An indomitable governess…a brooding Highlander…
a forbidden affair…
An ill-fated elopement cost English-born governess Bernadette Holly her reputation, her unsuitable lover and any chance of a future match. She has nothing left to fear—not even the bitter, dangerously handsome Scot due to marry her young charge. Naive wallflower Avaline is terrified to wed Rabbie Mackenzie, but if he sends her home, she will be ruined. Bernadette’s solution: convince Rabbie to get Avaline to cry off…while ignoring her own traitorous attraction to him.
A forced engagement to an Englishwoman is a hard pill for any Scot to swallow. It’s even worse when the fiancée in question is a delicate, foolish young miss—unlike her spirited, quick-witted governess. Sparring with Bernadette brings passion and light back to Rabbie’s life after the failed Jacobite uprising. His clan’s future depends upon his match to another, but how can any Highlander forsake a love that stirs his heart and soul?
“An absorbing read from a novelist at the top of her game.” –Kirkus STARRED review on Wild Wicked Scot (Highland Grooms #1)
“Expert storytelling and believable characters make the romance between Arran and Margot come alive in this compelling novel packed with characters whom readers will be sad to leave behind.” –Publishers Weekly STARRED review on Wild Wicked Scot (Highland Grooms #1)
“With well-developed characters who experience genuine growth, London is at the top of her game in this thrilling tale of political intrigue and second chances. This absorbing and passionate romance bodes well for future Highland Grooms titles.” –Booklist STARRED review on Wild Wicked Scot (Highland Grooms #1)
“Bit of an unusual place you have here,” the man who looked like a ghost said as he strolled forward. Behind him, another man waddled after him like a fatted pig. Both of their wigs were ridiculous. “How good of you to receive us. I understand Killeaven is a bit of a drive yet from here?”
“Four miles through the hills,” Arran Mackenzie said. He picked up his cane and began to make his way down from the dais. In spite of that cane, Rabbie’s father was still a commanding figure, and he dwarfed Lord Kent. “You and yours are most welcome in our home tonight, aye? Rest here before carrying on to Killeaven.” He turned partially as Rabbie’s mother stepped off the dais to join them. “My wife, the Lady Mackenzie.”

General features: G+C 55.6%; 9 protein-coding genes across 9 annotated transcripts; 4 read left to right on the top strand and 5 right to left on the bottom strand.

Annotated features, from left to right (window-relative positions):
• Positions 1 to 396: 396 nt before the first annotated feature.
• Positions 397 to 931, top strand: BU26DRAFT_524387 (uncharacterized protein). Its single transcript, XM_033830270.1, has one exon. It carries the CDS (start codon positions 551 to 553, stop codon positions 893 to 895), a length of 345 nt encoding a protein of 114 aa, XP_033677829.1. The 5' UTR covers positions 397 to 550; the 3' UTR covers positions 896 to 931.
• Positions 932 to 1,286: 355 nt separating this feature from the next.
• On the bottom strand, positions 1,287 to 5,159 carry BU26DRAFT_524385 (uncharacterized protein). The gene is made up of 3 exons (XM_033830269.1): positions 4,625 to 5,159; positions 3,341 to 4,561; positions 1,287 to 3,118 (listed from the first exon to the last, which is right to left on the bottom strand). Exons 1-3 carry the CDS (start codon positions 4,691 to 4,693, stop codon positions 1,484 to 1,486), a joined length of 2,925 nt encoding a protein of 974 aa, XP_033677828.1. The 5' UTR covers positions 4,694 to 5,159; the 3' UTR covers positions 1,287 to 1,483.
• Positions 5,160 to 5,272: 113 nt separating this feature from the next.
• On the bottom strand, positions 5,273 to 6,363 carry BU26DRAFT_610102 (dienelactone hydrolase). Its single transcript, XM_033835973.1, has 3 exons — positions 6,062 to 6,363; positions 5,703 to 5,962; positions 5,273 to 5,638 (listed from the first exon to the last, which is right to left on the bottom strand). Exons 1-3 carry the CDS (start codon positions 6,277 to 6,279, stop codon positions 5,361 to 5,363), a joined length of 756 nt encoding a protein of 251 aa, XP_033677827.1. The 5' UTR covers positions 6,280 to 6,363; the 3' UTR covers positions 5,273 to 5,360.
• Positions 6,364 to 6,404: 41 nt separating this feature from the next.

His mother curtsied and greeted them. Kent turned quite jovial at the sight of his mother, no doubt pleased with her English accent and her beauty. He introduced the man with him as his brother, Lord Ramsey.
“May I introduce you to our son?” his mother asked pleasantly, and gestured toward Rabbie.
Kent’s head snapped round, and he eyed Rabbie through a squint as Rabbie came to his feet and began to make his way down from the dais. “Well then, you’re a fine specimen, are you not? As physically fit as your father and brother, I dare say. Look here, Avaline, here is your future husband,” he said, and turned back to his group.
Someone nudged the pitiful lass forward. She stumbled slightly, found her footing and curtsied. She had hair the color of barley, green eyes and cheeks flushed to the color of plums. She was a wee thing, and the only thought Rabbie could summon was that he would crush her on their wedding night. He’d have to put the virgin on top of him.
He approached the group. The lass would not look at him. “My lord,” he said to her father, and bowed. He glanced again at the girl, who had yet to meet his gaze.
“A strong young man,” Kent said, taking Rabbie in, nodding approvingly, as if Rabbie were a prized cow. “You’ll give me heirs, I dare say you will. May I present my daughter, Miss Avaline Kent of Bothing,” he said, and took his daughter’s arm, drawing her forward. “She’s pretty, isn’t she?”
Rabbie looked at her fair complexion. She was chewing her bottom lip. Her hands were quite small, suitable for nothing useful as far as he could see. “Bonny enough, I suppose, aye,” he said.
With the exception of the startled cough from the woman leaning against the wall, no one said a word for a moment.
And then Baron Kent laughed roundly. “Good enough!” he jovially agreed.
Rabbie’s mother managed a kick to his ankle. He moved forward lest she kick him again and presented his palm to receive Miss Kent’s wee little hand. “How do you, Miss Kent.”
“My lord—sir,” she said, and curtsied again, as if she hadn’t noticed his hand at all. And when she did sink into that curtsy, Rabbie happened to glance at the woman by the wall. She had dark hair, quite dark, like Rabbie’s sister, Vivienne. And hazel eyes. She was frowning at him, and not in an elegant way like his mother. And then she looked away, as if annoyed by him.
Julia London is the New York Times, USA Today, and Publisher’s Weekly bestselling author of more than thirty novels, including the popular Secrets of Hadley Green historical romance series, the Cabot Sisters historical romance series, and the Homecoming Ranch contemporary romance series. She is a six time finalist for the presitigous RITA Award for excellence in romantic fiction, and RT Bookclub award recipient for Best Historical Romance for Dangerous Gentleman. She lives in Austin, Texas.